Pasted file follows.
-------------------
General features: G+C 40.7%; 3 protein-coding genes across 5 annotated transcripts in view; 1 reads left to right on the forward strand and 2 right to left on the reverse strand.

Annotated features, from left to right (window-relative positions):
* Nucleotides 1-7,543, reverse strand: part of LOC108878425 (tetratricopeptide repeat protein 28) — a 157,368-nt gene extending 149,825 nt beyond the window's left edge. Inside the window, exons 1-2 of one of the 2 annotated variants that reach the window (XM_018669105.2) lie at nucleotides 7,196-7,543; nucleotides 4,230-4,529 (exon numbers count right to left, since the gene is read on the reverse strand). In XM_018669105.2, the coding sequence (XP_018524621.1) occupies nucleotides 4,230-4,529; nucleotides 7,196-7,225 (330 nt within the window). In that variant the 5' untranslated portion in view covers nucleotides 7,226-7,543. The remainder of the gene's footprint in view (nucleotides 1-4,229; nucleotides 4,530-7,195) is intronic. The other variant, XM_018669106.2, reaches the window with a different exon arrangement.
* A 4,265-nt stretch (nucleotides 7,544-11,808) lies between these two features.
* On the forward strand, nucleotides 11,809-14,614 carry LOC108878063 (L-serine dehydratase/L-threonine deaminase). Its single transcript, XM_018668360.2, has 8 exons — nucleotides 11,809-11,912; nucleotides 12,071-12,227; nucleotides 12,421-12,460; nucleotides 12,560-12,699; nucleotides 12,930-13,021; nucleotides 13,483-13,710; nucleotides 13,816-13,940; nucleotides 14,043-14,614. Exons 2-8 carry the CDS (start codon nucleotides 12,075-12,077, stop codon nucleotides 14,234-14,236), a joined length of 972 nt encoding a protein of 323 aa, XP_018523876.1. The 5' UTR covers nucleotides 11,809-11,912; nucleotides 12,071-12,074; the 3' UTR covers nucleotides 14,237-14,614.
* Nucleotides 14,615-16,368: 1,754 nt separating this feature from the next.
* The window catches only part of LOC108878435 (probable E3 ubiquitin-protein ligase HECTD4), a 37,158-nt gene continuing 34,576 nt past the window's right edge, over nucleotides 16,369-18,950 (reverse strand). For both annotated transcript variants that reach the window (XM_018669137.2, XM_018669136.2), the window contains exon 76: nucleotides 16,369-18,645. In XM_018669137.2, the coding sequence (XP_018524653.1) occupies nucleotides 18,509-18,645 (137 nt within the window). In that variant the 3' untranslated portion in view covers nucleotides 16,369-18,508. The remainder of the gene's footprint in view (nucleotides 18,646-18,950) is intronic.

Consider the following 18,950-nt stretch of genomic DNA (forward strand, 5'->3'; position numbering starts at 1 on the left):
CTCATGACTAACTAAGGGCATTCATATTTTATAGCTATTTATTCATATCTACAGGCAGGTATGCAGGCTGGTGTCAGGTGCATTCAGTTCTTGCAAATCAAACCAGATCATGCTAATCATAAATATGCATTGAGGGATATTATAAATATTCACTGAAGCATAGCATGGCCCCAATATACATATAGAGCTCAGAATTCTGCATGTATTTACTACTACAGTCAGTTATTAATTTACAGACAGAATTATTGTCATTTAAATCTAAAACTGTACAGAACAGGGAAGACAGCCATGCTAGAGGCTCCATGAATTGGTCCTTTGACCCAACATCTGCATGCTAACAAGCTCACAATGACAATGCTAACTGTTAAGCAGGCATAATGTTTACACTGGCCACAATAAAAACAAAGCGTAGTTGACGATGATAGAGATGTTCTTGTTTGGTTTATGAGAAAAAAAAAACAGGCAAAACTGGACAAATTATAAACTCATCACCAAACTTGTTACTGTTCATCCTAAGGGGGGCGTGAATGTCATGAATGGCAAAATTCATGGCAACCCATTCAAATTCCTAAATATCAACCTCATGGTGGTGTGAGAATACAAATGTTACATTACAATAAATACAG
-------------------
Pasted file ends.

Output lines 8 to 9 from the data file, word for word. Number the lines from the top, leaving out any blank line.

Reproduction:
Consider the following 18,950-nt stretch of genomic DNA (forward strand, 5'->3'; position numbering starts at 1 on the left):
CTCATGACTAACTAAGGGCATTCATATTTTATAGCTATTTATTCATATCTACAGGCAGGTATGCAGGCTGGTGTCAGGTGCATTCAGTTCTTGCAAATCAAACCAGATCATGCTAATCATAAATATGCATTGAGGGATATTATAAATATTCACTGAAGCATAGCATGGCCCCAATATACATATAGAGCTCAGAATTCTGCATGTATTTACTACTACAGTCAGTTATTAATTTACAGACAGAATTATTGTCATTTAAATCTAAAACTGTACAGAACAGGGAAGACAGCCATGCTAGAGGCTCCATGAATTGGTCCTTTGACCCAACATCTGCATGCTAACAAGCTCACAATGACAATGCTAACTGTTAAGCAGGCATAATGTTTACACTGGCCACAATAAAAACAAAGCGTAGTTGACGATGATAGAGATGTTCTTGTTTGGTTTATGAGAAAAAAAAAACAGGCAAAACTGGACAAATTATAAACTCATCACCAAACTTGTTACTGTTCATCCTAAGGGGGGCGTGAATGTCATGAATGGCAAAATTCATGGCAACCCATTCAAATTCCTAAATATCAACCTCATGGTGGTGTGAGAATACAAATGTTACATTACAATAAATACAG